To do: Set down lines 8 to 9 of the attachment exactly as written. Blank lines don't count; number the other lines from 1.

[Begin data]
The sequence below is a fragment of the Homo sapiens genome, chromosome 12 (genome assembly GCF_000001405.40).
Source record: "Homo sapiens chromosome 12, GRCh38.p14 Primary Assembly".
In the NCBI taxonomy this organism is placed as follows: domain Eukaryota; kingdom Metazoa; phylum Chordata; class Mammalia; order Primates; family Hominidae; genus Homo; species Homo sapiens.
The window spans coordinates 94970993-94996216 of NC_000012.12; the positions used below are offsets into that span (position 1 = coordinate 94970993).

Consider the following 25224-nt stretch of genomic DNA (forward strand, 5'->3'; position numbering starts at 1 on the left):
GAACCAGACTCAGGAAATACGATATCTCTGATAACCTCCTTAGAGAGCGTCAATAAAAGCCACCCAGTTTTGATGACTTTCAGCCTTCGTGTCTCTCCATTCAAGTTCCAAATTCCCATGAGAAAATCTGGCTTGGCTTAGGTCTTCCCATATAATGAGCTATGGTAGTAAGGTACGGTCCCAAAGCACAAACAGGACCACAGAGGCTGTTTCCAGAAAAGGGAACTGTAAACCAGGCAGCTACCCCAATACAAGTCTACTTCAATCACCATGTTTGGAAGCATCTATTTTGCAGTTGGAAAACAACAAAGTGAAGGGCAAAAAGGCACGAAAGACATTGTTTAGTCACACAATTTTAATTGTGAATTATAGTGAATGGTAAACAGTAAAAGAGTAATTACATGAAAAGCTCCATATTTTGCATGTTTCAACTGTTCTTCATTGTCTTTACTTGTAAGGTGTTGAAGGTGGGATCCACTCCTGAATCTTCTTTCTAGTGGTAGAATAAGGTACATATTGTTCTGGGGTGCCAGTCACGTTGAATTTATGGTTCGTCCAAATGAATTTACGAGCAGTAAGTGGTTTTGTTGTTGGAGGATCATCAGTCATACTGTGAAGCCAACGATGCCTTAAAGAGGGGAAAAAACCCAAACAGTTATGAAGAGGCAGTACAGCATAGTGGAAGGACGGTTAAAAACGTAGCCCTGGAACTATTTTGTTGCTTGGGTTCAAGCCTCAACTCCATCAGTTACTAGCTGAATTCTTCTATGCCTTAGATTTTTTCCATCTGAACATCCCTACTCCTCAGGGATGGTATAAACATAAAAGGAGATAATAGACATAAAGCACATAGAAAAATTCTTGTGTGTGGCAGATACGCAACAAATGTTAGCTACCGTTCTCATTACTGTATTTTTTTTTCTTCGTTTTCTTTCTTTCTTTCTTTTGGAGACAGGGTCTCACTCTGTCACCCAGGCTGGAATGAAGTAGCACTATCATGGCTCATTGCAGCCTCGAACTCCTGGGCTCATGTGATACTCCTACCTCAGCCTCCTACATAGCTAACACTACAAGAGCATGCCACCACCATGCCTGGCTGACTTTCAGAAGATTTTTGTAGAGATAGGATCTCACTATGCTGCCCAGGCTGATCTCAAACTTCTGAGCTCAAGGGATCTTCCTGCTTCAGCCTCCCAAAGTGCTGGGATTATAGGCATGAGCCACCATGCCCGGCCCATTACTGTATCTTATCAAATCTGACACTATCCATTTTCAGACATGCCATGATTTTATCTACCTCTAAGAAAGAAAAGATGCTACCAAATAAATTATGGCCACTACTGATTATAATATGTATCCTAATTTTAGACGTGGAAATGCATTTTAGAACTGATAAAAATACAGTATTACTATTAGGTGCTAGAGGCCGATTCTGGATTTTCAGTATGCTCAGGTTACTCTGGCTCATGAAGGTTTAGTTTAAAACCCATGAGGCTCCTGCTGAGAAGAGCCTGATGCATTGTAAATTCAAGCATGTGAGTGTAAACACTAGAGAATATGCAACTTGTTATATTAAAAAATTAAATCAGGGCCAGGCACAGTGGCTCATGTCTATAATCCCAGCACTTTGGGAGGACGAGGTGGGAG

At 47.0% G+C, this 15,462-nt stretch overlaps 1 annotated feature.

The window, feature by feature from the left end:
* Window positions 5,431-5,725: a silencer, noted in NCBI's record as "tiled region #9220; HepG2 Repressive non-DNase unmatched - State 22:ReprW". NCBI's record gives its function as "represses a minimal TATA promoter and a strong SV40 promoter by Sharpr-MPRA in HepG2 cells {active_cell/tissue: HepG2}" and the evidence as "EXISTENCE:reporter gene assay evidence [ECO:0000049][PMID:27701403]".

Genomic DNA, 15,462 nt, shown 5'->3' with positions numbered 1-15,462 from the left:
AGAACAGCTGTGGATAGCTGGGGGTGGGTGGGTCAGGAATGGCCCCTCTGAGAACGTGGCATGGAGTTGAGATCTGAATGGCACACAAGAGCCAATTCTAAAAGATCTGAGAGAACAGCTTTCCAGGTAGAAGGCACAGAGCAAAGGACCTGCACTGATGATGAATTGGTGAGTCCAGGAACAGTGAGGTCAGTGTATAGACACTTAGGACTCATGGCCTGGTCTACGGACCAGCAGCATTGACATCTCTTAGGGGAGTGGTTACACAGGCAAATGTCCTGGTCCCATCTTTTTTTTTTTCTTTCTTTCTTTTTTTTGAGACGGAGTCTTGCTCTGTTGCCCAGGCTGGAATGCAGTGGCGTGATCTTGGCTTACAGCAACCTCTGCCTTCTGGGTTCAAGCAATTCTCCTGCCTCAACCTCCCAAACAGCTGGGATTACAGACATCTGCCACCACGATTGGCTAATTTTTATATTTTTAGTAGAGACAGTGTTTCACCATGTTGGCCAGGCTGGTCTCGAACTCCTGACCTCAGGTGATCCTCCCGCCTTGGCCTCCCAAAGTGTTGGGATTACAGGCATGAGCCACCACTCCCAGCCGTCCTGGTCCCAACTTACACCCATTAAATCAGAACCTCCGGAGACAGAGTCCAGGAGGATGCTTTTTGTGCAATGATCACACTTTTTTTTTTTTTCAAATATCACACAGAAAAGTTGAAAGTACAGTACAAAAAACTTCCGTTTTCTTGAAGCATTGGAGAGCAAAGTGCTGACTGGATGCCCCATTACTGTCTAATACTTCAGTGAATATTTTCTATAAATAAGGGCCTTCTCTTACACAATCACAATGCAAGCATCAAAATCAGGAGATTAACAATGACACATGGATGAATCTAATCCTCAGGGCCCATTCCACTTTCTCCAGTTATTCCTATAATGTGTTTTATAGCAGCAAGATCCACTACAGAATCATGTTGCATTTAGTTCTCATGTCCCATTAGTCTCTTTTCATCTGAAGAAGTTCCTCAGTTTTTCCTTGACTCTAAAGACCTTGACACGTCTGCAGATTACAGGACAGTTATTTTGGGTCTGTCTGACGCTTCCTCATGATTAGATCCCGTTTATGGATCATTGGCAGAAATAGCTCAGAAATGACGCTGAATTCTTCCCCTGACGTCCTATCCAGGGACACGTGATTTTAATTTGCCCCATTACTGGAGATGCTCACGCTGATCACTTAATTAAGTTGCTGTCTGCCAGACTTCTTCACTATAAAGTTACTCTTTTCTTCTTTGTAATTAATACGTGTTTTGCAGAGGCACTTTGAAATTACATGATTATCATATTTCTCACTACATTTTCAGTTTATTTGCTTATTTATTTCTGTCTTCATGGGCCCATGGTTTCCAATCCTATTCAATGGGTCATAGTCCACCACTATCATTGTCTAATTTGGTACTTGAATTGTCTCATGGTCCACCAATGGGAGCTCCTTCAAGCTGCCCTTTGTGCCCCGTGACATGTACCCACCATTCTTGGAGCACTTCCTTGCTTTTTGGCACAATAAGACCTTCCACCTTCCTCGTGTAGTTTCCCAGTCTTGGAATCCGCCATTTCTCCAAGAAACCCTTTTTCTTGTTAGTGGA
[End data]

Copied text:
The window, feature by feature from the left end:
* Window positions 5,431-5,725: a silencer, noted in NCBI's record as "tiled region #9220; HepG2 Repressive non-DNase unmatched - State 22:ReprW". NCBI's record gives its function as "represses a minimal TATA promoter and a strong SV40 promoter by Sharpr-MPRA in HepG2 cells {active_cell/tissue: HepG2}" and the evidence as "EXISTENCE:reporter gene assay evidence [ECO:0000049][PMID:27701403]".